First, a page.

Way back when, before the internet, before Nintendo and before SUV’s, girls shopped at Jay Jacobs. A now extinct old dinosaur. Flashdance apparel, neon colors, and wierd stuff that was “de riguer” in the 80’s was all located here and at other stores I never went to, primarily because by the time 8th grade rolled around, I was thrifting as much as I could (not easy without a car). I was a hair farmer hippie chick. I had the hair for it. A looooooooooong time ago.
About week ago I underwent an anthropological experiment in taking my neice Christmas shopping. One thing I can say definitively is that my neice is pretty mature given her age. Second thing I can say is that they now sell in stores alot of the stuff that I was thrifting in 8th grade. Not that I was so ahead of the times, but the shabby chic of strange seventies or sixties-ish stuff is now full retail. See Wet Seal.
She gave me a rundown of the brands (I already knew them, and my only general sentiment has ever been total and complete disinterest). She is in that prime age where a sweatshirt isn’t really a sweatshirt, it’s a hoodie, and it means precisely nothing unless it says “Billabong” or “Roxy” or some other name of some other company that manufactures sporting equipment of one type or another.
Even when I was young, about the only name I wanted on my shirt was that of an obscure band, and while for about 15 minutes I wanted an Ocean Pacific shirt once, I got over it. But in middle school, it is insanely huge. I have already dated myself , and it is clear that I am approaching Crusty. This shopping excursion sealed the deal.
Am I the only one who feels the companies should pay me to advertise their logo?
I knew because I was pretty thoroughly grossed out by the Hollister mannequin whose pants would have revealed, were the mannequin anatomically correct, the precise male accoutrements that give pants their purpose. The store itself was an incarnation of a skanky frat house on the beach and a Calvin Klein ad where people are contorted in black and white and advertising cryptically named fragrances. I didn’t really feel old as much as something else, something like pity. My neice must have felt the same thing because we didn’t linger there for long. But while I was there, I did what I do worst, I chilled and tried not to look like a disapproving prune faced old biddy.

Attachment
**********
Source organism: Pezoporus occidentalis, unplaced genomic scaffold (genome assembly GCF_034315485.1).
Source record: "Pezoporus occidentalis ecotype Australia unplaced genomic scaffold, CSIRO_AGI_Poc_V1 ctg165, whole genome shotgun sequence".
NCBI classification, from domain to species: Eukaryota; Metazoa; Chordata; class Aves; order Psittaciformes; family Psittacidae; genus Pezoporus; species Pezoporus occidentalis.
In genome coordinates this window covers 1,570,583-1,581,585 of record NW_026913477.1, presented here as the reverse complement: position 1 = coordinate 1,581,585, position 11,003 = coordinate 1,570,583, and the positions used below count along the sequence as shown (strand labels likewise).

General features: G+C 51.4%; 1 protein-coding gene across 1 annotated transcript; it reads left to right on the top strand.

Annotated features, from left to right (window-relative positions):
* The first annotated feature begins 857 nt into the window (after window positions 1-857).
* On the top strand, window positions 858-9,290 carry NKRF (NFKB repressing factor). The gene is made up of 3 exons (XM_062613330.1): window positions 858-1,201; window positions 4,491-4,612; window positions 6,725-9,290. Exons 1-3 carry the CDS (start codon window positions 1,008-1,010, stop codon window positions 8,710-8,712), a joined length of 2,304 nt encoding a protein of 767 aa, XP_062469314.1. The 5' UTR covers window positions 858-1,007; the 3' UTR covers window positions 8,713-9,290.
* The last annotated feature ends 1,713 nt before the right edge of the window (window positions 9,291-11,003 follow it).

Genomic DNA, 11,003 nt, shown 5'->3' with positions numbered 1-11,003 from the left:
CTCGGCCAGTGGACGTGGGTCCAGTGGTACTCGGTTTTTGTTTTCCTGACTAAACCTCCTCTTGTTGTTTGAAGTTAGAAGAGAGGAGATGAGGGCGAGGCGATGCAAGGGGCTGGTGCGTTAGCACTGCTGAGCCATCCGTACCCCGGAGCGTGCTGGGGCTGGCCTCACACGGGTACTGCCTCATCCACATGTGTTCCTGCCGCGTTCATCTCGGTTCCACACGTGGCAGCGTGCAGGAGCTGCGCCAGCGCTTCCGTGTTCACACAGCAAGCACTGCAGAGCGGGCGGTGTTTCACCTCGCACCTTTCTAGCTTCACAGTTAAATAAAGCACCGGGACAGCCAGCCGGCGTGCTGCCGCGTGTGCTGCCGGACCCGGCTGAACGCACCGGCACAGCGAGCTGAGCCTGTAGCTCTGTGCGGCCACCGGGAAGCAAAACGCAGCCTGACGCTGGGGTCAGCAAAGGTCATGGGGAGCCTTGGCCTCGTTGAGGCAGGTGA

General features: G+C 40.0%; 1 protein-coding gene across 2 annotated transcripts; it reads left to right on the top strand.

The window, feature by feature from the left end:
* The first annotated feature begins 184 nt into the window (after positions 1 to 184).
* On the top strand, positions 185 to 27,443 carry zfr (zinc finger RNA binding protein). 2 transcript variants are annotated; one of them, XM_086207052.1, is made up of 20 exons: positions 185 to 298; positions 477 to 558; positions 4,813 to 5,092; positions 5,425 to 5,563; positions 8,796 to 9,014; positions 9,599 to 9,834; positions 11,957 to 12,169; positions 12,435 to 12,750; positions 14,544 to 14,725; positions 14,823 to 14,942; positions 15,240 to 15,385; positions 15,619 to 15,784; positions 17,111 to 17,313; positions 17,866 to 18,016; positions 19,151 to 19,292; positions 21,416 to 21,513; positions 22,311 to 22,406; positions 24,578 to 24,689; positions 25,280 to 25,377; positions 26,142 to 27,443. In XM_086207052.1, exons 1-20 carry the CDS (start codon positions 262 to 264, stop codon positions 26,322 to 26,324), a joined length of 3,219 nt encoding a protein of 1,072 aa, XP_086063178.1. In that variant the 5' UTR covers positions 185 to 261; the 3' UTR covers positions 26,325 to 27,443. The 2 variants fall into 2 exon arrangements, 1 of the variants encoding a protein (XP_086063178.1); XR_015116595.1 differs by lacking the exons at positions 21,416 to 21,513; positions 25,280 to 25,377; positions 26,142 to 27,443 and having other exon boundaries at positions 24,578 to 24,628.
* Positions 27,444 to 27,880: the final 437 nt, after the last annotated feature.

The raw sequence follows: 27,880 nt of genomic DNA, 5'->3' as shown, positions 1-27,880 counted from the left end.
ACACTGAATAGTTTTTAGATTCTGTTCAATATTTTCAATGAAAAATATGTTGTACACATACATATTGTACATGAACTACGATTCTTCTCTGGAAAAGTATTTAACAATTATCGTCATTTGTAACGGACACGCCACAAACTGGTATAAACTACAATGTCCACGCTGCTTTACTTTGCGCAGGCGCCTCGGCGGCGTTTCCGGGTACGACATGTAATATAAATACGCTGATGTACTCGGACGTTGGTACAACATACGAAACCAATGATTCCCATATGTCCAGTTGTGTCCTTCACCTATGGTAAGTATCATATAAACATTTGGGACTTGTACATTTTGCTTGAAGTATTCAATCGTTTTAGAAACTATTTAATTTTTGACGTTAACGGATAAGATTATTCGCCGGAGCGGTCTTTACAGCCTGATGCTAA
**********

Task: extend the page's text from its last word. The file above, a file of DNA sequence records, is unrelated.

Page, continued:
Actually I was smiling and thanking God I was no longer 13, among other things. And hoping we could leave soon.
We also stopped at PacSun. She neither surfs nor skates, but this is the place to buy clothing suggesting a generally supportive attitude to these sports. How timeless is skateboarding and surfing. They reek youth culture. And there is lots of benjamins in those Volcom garb.
Our first stop, mentioned last, was where I saw the most retro stuff. Wet Seal“Teen clothing for girls”. Despite their clear statement of their target, the models saying they are about 6 to 7 years older than who they are aiming for. In the store was music I listened to in high school. Stuff they really had to dig up, or someone did anyway. The clothes were alot like disco diva stuff only sized for girls. I felt my lunch returning on me as I wished girls could just be girls and not be pushed into looking like…something else.
My sweet faced neice, she really has amazingly avoided any misery in these awkward years so far. She was not without a trial though, as she dealt with allopecia and lost every strand of hair on her body, even her eyelashes when she was 11. She would tell me stories of other little girls excluding her, and people asking if she was in treatment. I wanted to choke the other little girls, but she did look like she was in chemo.
All told the experiment yielded some not surprising results. Early teen kids behave in totally predictable patterns, meaning, they are very similar in some ways generation to generation. No matter how much more sophisticated they are these days in some ways. I guess I am relieved about that.